Which racecourse was the scene of the ‘Gay Future Affair’?
What became known as the ‘Gay Future Affair’ was an ingenious, but ultimately unsuccessful, betting coup that was attempted at Cartmel Racecourse in Cumbria, North West England on Bank Holiday Monday, August 26, 1974. Cartmel was chosen because, at the time, it was not connected to the ‘Blower’ telephone service for bookmakers operated by the Exchange Telegraph Company.
Masterminded by Cork construction magnate Tony Murphy, the attempted coup involved two horses, the ‘real’ Gay Future, who was trained in Tipperary by Edward O’Grady, and another four-year-old chestnut gelding, who was sent to permit-holder Tony Collins in Troon, Scotland, with counterfeit documents identifying him as Gay Future. Collins was instructed to enter Gay Future in the Ulverston Novices’ Hurdle at Cartmel and two days before the race, the bona fide Gay Future was shipped across the Irish Sea and placed in Collins’ charge.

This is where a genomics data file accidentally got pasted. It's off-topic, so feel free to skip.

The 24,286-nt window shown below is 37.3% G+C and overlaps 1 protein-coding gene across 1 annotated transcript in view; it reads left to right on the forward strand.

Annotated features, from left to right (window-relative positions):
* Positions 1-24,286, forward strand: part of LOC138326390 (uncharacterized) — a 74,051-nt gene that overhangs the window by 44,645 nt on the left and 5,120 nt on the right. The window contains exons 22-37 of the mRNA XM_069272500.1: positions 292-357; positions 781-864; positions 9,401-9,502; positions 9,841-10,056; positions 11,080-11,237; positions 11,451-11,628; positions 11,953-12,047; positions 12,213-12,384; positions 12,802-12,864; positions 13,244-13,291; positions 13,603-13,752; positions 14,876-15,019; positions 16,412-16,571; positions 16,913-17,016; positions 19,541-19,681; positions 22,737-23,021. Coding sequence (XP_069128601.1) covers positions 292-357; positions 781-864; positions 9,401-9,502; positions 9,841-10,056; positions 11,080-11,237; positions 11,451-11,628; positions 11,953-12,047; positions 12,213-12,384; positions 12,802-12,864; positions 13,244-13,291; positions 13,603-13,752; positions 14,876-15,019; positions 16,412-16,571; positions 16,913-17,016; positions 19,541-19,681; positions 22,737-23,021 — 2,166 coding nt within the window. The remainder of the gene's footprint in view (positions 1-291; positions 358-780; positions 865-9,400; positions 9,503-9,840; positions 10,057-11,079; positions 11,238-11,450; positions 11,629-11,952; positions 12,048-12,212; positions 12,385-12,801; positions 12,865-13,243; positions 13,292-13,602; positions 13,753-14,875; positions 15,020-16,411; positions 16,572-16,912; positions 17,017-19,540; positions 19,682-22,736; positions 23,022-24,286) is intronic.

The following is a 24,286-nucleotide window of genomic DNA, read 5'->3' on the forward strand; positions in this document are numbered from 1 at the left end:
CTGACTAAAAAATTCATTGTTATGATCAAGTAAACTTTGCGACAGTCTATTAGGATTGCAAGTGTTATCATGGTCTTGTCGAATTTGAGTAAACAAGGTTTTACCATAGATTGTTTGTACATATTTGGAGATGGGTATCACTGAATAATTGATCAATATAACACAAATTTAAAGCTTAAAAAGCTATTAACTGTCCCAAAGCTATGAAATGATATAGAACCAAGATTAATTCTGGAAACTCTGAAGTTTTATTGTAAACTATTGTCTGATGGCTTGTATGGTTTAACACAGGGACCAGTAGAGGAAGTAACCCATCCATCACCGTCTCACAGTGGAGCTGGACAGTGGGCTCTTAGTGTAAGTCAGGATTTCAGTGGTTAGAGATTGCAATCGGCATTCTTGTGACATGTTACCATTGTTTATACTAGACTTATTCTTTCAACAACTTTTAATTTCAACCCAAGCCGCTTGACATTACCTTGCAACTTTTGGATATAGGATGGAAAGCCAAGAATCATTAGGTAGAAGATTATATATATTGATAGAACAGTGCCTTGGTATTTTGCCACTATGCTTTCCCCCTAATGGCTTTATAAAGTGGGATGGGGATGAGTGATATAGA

Collins was similarly instructed to enter two other horses, Ankerwyke at Southwell and Opera Cloak at Plumpton, although neither was an intended runner. On the morning of the race, Murphy and his associates placed a series of multiple bets on the three Collins-trained runners which, after the withdrawal of Ankerwyke and Opera Cloak, became single win bets on Gay Future. Gay Future won easily, by 15 lengths, at a generous starting price of 10/1, but bookmakers, for the most part, refused to pay out.